In September, OPEC announced that it would finalize an oil production cut by the end of November. The announcement was met with much doubt and skepticism, as the cartel seemed anything but a cohesive group capable of rallying around such a decision. However, for the first time in eight years, the coalition of nations has agreed to have certain members cut their oil production.
OPEC has been toying with the idea of a production cut as global oil inventories have mounted, but the talks appeared inconsistent and rather halfhearted, prompting many to believe it was merely optimistic rhetoric. The most recent announcement offers a solid structure as to what specific member-nations will cut production.
The plan is to reduce output by 1.2 million bpd by January, the bulk of which will be shouldered by Saudi Arabia, Iraq, the UAE and Kuwait. Saudia Arabia, OPEC’s largest producer, will cut their output the most with a suggested 486,000 bpd reduction.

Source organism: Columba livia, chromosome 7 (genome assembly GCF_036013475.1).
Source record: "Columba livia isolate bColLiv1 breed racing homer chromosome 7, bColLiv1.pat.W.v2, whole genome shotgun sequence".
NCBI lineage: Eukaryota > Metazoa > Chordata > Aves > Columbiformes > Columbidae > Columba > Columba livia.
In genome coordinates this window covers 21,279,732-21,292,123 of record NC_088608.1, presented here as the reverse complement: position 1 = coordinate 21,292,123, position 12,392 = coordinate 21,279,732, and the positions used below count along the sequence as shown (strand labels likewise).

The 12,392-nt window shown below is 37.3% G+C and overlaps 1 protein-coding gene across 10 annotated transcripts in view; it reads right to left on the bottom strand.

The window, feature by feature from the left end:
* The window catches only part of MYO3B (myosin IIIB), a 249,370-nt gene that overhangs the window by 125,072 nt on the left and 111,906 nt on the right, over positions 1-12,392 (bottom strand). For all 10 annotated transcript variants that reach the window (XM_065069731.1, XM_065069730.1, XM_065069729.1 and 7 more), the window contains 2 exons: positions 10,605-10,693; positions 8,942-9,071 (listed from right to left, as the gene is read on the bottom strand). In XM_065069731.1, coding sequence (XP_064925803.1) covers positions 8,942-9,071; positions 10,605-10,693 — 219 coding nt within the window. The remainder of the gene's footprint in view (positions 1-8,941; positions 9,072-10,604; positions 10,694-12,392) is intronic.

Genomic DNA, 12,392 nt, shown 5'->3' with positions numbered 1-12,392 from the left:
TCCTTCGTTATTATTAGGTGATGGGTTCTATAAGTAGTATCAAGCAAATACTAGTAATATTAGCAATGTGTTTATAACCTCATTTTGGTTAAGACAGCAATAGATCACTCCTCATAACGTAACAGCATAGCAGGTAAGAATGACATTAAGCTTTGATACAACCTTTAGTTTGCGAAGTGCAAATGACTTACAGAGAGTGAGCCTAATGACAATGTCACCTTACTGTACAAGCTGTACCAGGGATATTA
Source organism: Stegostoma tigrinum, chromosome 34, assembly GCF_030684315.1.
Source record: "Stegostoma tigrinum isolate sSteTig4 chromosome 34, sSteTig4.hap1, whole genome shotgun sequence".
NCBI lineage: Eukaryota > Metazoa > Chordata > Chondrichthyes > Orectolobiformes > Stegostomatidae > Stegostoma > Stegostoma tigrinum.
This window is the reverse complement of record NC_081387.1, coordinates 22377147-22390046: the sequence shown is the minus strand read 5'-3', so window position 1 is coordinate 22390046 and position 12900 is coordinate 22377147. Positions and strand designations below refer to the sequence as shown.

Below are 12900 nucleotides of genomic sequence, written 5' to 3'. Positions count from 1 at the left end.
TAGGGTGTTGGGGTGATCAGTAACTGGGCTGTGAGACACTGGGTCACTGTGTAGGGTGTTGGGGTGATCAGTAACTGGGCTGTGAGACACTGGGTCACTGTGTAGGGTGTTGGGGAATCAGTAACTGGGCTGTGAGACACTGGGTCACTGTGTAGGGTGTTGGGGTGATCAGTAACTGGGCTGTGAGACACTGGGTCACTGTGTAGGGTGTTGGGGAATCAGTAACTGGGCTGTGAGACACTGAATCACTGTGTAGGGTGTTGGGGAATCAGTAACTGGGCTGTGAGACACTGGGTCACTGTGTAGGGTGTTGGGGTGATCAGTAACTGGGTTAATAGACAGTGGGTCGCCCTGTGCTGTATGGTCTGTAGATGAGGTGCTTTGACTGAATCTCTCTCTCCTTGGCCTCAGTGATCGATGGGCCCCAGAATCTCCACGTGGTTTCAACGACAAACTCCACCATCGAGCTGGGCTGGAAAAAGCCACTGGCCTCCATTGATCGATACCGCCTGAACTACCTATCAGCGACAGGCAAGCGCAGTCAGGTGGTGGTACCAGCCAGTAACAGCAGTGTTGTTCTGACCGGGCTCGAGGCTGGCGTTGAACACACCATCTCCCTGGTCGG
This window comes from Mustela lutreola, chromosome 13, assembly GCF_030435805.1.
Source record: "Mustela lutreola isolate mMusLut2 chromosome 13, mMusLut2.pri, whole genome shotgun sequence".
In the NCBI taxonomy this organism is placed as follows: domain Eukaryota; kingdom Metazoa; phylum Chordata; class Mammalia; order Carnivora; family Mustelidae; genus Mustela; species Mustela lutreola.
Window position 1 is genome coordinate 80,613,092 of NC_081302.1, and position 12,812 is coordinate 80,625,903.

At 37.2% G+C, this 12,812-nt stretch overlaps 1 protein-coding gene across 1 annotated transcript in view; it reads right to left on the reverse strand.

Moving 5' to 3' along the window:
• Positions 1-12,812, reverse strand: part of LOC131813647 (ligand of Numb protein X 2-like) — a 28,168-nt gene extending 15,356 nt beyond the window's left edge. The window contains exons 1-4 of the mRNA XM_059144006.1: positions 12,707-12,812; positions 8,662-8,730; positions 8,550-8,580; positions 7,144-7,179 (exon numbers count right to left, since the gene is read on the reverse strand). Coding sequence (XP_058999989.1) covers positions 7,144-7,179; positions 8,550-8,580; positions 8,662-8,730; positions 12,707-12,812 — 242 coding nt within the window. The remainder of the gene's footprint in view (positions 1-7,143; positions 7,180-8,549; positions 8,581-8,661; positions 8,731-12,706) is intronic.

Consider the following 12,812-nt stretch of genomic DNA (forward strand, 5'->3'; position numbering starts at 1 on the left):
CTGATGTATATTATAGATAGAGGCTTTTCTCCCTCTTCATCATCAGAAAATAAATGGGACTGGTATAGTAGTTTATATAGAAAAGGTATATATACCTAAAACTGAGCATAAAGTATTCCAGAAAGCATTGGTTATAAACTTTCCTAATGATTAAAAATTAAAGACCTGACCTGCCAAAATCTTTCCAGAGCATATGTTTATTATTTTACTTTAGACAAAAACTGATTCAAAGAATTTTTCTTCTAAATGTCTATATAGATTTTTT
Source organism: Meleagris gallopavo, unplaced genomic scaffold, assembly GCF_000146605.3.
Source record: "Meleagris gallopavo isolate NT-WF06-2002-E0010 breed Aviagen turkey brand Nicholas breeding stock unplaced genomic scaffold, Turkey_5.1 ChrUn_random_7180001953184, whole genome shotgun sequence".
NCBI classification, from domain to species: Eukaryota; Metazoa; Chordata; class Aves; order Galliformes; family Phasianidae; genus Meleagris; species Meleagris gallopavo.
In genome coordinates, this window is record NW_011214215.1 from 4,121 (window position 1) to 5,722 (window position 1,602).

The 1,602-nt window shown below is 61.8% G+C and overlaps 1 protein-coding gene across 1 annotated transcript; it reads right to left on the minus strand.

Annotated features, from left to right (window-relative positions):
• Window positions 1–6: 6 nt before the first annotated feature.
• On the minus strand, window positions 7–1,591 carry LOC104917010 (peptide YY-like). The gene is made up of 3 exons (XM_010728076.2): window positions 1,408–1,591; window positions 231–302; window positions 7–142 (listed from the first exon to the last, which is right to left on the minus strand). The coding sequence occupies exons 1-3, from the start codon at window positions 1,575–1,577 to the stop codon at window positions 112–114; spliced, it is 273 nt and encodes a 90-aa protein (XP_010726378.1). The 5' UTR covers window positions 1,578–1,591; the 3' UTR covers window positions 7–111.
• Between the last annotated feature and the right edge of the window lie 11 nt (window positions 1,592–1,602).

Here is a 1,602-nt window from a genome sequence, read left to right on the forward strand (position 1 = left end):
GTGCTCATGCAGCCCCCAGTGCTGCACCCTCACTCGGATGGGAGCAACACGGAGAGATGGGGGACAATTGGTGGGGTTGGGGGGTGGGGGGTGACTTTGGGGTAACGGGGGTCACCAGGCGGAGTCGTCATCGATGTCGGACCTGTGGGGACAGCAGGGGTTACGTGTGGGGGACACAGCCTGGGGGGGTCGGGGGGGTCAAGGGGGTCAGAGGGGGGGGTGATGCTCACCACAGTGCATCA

OPEC also managed to convince Russia to cut its own output, which is an entirely unprecedented and astounding event in its own right. Russia will attempt to cut production by 300,000 bpd.
It is unusual for a nation outside of OPEC to abide by a production cut agreement, especially given that just a few days before the announcement of the agreement Saudi Arabi walked out on talks with Russia and other non-OPEC members, according to Forbes.
Disagreements frequently occur as to which nations should cut production, as no nation wants to reduce its income earning potential. Unfortunately, a production cut requires that some countries make a sacrifice for the long-term benefit of the industry.
Agreeing to cut production is one matter, but actually following through on it is quite a different consideration. The fickle nature of such an agreement is founded upon the temperamental relationships between many nations with varying interests. The possibility of a swifter recovery of the oil price will hopefully motivate these nations to follow through on the production cuts.